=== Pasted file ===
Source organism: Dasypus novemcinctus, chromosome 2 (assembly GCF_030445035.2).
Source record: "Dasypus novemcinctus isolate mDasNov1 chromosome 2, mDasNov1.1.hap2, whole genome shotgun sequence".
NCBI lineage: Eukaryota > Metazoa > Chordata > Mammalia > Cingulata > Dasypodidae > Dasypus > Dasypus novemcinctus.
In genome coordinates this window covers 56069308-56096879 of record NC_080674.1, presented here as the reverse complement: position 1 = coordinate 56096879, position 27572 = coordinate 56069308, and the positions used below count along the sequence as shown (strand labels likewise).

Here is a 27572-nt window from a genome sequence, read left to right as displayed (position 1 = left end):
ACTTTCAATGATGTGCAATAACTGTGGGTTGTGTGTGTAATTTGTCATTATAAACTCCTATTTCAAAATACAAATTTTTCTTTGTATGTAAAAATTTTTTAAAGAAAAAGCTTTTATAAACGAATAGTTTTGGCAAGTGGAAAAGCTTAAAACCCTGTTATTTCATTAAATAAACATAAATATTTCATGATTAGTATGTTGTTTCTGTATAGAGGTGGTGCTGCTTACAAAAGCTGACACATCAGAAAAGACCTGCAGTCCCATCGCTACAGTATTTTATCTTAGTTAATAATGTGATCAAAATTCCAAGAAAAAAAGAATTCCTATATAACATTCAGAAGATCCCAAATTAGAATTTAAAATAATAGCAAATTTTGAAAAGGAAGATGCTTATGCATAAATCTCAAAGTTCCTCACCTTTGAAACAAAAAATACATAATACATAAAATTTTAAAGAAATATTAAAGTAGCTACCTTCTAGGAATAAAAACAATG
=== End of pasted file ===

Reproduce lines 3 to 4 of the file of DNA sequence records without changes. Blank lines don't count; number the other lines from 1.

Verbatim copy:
NCBI lineage: Eukaryota > Metazoa > Chordata > Mammalia > Cingulata > Dasypodidae > Dasypus > Dasypus novemcinctus.
In genome coordinates this window covers 56069308-56096879 of record NC_080674.1, presented here as the reverse complement: position 1 = coordinate 56096879, position 27572 = coordinate 56069308, and the positions used below count along the sequence as shown (strand labels likewise).